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By Casey Christie / The Californian
BY JASON KOTOWSKI Californian staff writer firstname.lastname@example.org
Taft school shooting victim Bowe Cleveland was rushed to Kern Medical Center Tuesday afternoon with fluid oozing out of the gunshot wound to his upper right chest, his lawyer said.
Attorney Daniel Rodriguez, representing the Cleveland family in a claim against the Taft Union High School District, said he received word of Cleveland's condition through a text message from the boy's mother.
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He said he hadn't been able to speak to mother Leah Cleveland and didn't know her son's condition as of Tuesday evening.
"I do know he has a massive drainage of pus coming out of his chest," Rodriguez said.
The attorney also said Tuesday that he and Cleveland's family took issue with an article in Saturday's Californian detailing disturbing writings that investigators said they uncovered while collecting evidence against shooting suspect Bryan Oliver.
The news article recounted how a search warrant request was made for the Facebook profiles of three Taft Union students at the center of the January shooting. The law enforcement request said Oliver had written a story describing the torturing and killing of several people.
Oliver's story had been posted on a website. It described a fictional character who is bullied as a teenager and goes on to murder his tormenters as an adult.
Classmates and a friend of Oliver's have said he was bullied by other students. School officials, citing confidentiality rules, have refused to comment on accusations Oliver was suspended for composing a hit list.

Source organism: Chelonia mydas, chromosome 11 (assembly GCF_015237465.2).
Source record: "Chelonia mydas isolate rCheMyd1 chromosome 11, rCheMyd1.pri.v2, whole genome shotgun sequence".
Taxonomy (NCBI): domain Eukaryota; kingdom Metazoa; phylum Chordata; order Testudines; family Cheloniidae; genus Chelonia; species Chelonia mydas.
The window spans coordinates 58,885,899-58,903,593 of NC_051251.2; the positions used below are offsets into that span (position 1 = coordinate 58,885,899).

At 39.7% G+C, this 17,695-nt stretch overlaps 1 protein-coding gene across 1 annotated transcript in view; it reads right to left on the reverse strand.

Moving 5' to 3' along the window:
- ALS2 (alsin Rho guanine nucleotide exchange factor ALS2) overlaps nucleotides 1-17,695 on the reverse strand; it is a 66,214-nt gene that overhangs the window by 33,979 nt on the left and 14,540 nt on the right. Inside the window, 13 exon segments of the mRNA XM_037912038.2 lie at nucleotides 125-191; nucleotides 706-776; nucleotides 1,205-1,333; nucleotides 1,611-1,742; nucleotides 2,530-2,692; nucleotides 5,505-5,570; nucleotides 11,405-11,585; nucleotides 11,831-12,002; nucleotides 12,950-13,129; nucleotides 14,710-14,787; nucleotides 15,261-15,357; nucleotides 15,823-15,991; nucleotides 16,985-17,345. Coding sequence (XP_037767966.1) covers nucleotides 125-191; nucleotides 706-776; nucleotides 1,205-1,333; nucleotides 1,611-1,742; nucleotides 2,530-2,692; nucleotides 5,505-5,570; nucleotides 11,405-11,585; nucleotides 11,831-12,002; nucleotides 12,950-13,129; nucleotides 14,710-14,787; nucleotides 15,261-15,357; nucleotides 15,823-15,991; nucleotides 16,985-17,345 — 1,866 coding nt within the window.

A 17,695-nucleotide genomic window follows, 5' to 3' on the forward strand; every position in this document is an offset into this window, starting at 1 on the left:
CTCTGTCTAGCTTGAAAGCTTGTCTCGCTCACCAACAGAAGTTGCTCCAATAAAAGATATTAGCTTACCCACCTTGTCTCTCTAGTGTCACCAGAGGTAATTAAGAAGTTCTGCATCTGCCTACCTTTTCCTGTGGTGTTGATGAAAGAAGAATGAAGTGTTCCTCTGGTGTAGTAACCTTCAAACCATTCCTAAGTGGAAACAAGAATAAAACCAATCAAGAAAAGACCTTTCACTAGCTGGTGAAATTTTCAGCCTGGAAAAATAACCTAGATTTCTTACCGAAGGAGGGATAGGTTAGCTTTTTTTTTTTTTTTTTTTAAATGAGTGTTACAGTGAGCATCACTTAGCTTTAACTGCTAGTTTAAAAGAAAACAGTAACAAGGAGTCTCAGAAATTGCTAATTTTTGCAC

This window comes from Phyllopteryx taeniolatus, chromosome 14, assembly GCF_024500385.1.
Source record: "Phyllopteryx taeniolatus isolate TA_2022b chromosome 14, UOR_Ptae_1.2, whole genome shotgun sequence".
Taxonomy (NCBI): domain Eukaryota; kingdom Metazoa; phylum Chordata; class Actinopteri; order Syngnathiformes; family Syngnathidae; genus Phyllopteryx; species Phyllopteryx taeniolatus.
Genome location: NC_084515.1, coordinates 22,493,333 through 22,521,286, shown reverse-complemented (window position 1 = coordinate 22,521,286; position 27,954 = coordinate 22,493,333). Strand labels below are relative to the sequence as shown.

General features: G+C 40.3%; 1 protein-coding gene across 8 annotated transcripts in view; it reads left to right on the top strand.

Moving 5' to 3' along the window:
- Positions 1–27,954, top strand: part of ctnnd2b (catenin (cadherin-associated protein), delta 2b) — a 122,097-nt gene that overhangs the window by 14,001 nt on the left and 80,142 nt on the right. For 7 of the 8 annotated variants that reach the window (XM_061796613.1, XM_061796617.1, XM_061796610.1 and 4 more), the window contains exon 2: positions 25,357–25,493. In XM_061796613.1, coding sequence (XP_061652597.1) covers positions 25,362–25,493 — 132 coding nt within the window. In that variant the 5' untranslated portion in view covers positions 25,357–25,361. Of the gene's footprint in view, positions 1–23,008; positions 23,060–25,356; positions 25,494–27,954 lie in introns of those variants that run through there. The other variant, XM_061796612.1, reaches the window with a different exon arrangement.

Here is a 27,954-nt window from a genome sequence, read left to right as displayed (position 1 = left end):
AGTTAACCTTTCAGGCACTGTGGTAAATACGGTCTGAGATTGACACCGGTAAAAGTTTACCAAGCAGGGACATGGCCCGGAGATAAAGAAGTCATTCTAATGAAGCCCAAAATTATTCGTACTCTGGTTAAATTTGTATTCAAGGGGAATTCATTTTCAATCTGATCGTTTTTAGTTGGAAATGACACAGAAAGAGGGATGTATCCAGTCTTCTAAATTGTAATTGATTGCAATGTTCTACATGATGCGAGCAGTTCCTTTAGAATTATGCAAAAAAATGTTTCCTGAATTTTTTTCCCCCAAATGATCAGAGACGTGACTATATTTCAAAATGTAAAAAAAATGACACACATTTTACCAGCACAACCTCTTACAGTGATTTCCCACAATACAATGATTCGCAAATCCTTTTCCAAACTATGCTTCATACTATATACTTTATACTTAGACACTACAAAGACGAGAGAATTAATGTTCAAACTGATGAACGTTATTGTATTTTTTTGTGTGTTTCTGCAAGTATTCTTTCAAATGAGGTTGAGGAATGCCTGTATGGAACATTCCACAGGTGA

Rodriguez said the article gave too many details.
"I think whenever we start giving 15 minutes of fame to people accused of doing such things as shooting students at a school, it can't help but give copycats the idea that if they do the same thing, they're going to get that kind of attention, and that's not something that anyone wants to do," he said.
Rodriguez said he read the article that morning and soon after was called by family members of Cleveland who were stunned by it.
"There's a balance between trying to report things and public safety, and sometimes that balancing is done right and sometimes they don't get it right," Rodriguez said. "I think maybe this is a case where they didn't get it right."
The attorney said he would not comment on part of the detective's probable cause statement that said several students in the classroom during the shooting told investigators that Cleveland and another targeted student, Jacob Nichols, had picked on Oliver before.
The Jan. 10 shooting received national media attention, in part because it came on the heels of the massacre at Sandy Hook Elementary School in Connecticut in which 20 students and six adults were shot and killed.
Authorities have said Oliver entered a classroom at Taft Union High armed with a shotgun and shot Cleveland and fired at but missed Nichols.
Oliver has pleaded not guilty to five felony charges including attempted murder.
Rodriguez said the school district has rejected his claim alleging district officials knew, or reasonably should have known, that Oliver was dangerous and likely to commit a violent act, and that they failed to take adequate precautions. Rodriguez said he will likely file a lawsuit within the next two weeks.
Rodriguez said the family is asking that the community keep Cleveland in their prayers.